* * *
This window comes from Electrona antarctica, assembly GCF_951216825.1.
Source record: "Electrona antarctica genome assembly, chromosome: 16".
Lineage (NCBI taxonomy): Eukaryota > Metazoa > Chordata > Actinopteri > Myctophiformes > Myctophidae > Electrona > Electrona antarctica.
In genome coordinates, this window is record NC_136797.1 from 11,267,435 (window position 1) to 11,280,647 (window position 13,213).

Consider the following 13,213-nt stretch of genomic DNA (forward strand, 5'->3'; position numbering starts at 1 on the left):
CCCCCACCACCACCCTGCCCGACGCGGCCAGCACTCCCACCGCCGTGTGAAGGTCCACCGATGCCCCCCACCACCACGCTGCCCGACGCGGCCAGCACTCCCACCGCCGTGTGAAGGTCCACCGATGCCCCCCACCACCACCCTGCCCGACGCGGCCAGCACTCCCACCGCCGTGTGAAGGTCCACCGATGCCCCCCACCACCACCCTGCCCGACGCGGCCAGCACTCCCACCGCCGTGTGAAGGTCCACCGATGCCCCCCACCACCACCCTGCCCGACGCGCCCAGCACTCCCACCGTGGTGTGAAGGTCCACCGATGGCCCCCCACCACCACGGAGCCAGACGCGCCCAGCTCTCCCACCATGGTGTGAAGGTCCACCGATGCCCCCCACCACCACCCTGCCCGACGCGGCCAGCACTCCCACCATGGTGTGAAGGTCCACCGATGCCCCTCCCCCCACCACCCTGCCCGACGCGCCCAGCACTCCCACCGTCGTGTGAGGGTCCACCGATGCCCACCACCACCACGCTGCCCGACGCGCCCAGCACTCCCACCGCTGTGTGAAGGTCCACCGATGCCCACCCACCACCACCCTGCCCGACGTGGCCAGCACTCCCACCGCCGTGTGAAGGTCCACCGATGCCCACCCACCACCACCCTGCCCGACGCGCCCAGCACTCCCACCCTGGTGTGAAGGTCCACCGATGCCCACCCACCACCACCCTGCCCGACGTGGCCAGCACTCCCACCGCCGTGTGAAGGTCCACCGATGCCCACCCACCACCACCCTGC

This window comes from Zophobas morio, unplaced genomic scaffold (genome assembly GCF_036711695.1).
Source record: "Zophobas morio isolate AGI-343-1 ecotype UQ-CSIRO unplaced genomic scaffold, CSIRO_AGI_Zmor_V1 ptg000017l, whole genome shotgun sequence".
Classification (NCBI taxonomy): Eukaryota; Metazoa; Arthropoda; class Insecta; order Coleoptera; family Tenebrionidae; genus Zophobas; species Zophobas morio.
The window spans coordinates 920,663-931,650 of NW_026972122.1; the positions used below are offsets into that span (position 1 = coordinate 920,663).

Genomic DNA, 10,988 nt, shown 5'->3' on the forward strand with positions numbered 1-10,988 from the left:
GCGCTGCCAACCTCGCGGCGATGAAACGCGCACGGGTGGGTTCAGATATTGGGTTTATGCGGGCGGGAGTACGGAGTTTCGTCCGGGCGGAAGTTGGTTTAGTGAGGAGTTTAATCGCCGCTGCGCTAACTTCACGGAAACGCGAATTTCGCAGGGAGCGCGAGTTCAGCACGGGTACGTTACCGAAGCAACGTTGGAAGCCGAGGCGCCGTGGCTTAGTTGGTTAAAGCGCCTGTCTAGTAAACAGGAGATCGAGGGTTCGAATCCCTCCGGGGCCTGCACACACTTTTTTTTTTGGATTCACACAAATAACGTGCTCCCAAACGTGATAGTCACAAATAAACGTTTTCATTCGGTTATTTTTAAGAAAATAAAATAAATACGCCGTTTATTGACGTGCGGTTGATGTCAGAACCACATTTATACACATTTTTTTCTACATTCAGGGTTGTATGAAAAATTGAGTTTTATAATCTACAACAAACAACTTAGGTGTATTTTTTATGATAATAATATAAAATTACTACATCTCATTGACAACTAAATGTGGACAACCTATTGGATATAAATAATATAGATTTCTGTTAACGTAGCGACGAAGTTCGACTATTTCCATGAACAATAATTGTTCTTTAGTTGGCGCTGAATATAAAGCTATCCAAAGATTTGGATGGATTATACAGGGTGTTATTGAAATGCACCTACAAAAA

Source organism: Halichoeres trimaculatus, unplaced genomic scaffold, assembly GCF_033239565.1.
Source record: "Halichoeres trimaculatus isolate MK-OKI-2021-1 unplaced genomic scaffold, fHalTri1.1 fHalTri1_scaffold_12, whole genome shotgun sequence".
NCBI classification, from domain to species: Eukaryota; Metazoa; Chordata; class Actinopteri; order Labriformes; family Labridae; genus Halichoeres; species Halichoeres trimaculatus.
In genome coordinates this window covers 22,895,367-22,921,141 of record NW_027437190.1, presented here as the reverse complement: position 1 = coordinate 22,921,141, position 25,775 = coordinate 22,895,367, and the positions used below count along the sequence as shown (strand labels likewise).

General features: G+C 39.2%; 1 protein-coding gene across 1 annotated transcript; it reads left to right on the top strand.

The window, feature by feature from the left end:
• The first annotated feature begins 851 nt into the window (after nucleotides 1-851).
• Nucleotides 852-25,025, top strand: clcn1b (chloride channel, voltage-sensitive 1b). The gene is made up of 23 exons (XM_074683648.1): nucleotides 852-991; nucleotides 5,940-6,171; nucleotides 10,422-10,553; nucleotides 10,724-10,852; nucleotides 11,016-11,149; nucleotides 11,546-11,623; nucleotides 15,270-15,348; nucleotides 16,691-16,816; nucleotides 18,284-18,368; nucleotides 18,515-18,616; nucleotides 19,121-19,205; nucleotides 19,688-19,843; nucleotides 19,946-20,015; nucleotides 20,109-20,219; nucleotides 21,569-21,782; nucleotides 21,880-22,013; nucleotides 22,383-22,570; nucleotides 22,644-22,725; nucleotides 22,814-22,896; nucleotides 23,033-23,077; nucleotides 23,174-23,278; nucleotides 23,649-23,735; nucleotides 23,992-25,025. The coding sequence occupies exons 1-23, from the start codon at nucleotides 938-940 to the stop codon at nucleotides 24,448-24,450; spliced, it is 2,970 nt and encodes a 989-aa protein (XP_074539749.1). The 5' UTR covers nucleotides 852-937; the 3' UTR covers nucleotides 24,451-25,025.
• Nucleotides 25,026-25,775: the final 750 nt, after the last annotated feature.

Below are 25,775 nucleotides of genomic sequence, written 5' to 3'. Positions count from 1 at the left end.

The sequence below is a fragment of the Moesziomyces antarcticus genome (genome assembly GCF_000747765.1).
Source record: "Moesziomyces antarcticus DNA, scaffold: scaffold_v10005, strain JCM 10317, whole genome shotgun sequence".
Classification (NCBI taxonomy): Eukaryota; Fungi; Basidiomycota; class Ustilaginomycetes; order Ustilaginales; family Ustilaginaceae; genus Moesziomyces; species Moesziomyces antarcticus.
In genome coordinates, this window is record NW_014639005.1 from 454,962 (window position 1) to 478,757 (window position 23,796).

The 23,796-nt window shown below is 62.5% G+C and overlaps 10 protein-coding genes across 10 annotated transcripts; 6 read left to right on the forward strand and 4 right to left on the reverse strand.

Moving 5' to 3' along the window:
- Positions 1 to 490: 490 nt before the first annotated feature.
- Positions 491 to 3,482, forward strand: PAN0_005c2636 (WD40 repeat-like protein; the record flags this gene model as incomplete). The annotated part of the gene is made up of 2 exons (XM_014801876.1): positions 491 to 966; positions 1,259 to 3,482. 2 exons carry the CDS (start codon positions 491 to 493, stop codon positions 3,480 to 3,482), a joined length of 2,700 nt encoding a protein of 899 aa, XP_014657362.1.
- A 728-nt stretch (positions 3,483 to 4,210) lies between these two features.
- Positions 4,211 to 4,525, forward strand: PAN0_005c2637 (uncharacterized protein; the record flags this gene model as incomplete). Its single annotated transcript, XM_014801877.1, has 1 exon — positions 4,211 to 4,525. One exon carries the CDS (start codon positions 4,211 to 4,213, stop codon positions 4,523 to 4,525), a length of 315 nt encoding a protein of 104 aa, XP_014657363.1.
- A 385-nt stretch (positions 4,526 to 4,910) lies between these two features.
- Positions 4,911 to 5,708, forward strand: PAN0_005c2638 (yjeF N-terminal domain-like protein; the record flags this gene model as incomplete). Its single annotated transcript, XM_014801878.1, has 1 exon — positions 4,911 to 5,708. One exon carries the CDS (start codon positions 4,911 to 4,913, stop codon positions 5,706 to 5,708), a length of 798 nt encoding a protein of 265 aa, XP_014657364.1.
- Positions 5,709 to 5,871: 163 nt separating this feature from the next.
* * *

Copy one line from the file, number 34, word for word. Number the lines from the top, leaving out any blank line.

- Positions 4,911 to 5,708, forward strand: PAN0_005c2638 (yjeF N-terminal domain-like protein; the record flags this gene model as incomplete). Its single annotated transcript, XM_014801878.1, has 1 exon — positions 4,911 to 5,708. One exon carries the CDS (start codon positions 4,911 to 4,913, stop codon positions 5,706 to 5,708), a length of 798 nt encoding a protein of 265 aa, XP_014657364.1.